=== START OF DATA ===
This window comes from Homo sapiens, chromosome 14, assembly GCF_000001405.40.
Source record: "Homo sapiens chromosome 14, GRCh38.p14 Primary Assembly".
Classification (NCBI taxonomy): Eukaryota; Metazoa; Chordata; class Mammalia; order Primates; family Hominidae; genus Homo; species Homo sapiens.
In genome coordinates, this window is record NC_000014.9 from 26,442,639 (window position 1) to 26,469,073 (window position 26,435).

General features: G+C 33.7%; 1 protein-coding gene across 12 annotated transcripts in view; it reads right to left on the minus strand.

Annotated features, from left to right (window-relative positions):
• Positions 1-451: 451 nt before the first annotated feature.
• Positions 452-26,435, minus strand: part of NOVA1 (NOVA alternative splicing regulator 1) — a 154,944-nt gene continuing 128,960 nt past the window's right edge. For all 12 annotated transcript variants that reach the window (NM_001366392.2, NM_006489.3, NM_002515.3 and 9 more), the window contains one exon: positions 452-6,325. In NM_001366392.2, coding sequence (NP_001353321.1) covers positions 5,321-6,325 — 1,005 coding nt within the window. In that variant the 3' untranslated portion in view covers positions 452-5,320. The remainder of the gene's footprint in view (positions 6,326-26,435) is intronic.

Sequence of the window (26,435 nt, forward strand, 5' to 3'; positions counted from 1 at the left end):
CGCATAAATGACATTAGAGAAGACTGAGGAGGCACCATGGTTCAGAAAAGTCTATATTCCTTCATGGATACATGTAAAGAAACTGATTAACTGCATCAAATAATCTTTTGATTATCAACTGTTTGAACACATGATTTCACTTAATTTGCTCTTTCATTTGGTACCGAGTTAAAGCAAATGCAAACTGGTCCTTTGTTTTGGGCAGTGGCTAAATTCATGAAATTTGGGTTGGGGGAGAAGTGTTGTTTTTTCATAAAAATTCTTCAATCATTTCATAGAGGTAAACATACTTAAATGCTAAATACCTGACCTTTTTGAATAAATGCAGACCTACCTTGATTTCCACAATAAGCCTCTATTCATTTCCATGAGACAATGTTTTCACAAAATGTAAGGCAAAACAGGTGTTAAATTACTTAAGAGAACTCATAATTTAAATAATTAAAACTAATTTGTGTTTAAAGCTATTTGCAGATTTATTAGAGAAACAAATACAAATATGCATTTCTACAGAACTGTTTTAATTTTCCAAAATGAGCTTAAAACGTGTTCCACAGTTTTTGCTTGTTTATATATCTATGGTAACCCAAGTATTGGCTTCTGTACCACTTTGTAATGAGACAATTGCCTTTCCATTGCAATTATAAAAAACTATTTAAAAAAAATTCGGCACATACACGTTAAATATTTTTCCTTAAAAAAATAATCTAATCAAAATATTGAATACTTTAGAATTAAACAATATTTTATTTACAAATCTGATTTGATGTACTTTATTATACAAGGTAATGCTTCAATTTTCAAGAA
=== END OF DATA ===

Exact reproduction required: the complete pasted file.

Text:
This window comes from Homo sapiens, chromosome 14, assembly GCF_000001405.40.
Source record: "Homo sapiens chromosome 14, GRCh38.p14 Primary Assembly".
Classification (NCBI taxonomy): Eukaryota; Metazoa; Chordata; class Mammalia; order Primates; family Hominidae; genus Homo; species Homo sapiens.
In genome coordinates, this window is record NC_000014.9 from 26,442,639 (window position 1) to 26,469,073 (window position 26,435).

General features: G+C 33.7%; 1 protein-coding gene across 12 annotated transcripts in view; it reads right to left on the minus strand.

Annotated features, from left to right (window-relative positions):
• Positions 1-451: 451 nt before the first annotated feature.
• Positions 452-26,435, minus strand: part of NOVA1 (NOVA alternative splicing regulator 1) — a 154,944-nt gene continuing 128,960 nt past the window's right edge. For all 12 annotated transcript variants that reach the window (NM_001366392.2, NM_006489.3, NM_002515.3 and 9 more), the window contains one exon: positions 452-6,325. In NM_001366392.2, coding sequence (NP_001353321.1) covers positions 5,321-6,325 — 1,005 coding nt within the window. In that variant the 3' untranslated portion in view covers positions 452-5,320. The remainder of the gene's footprint in view (positions 6,326-26,435) is intronic.

Sequence of the window (26,435 nt, forward strand, 5' to 3'; positions counted from 1 at the left end):
CGCATAAATGACATTAGAGAAGACTGAGGAGGCACCATGGTTCAGAAAAGTCTATATTCCTTCATGGATACATGTAAAGAAACTGATTAACTGCATCAAATAATCTTTTGATTATCAACTGTTTGAACACATGATTTCACTTAATTTGCTCTTTCATTTGGTACCGAGTTAAAGCAAATGCAAACTGGTCCTTTGTTTTGGGCAGTGGCTAAATTCATGAAATTTGGGTTGGGGGAGAAGTGTTGTTTTTTCATAAAAATTCTTCAATCATTTCATAGAGGTAAACATACTTAAATGCTAAATACCTGACCTTTTTGAATAAATGCAGACCTACCTTGATTTCCACAATAAGCCTCTATTCATTTCCATGAGACAATGTTTTCACAAAATGTAAGGCAAAACAGGTGTTAAATTACTTAAGAGAACTCATAATTTAAATAATTAAAACTAATTTGTGTTTAAAGCTATTTGCAGATTTATTAGAGAAACAAATACAAATATGCATTTCTACAGAACTGTTTTAATTTTCCAAAATGAGCTTAAAACGTGTTCCACAGTTTTTGCTTGTTTATATATCTATGGTAACCCAAGTATTGGCTTCTGTACCACTTTGTAATGAGACAATTGCCTTTCCATTGCAATTATAAAAAACTATTTAAAAAAAATTCGGCACATACACGTTAAATATTTTTCCTTAAAAAAATAATCTAATCAAAATATTGAATACTTTAGAATTAAACAATATTTTATTTACAAATCTGATTTGATGTACTTTATTATACAAGGTAATGCTTCAATTTTCAAGAA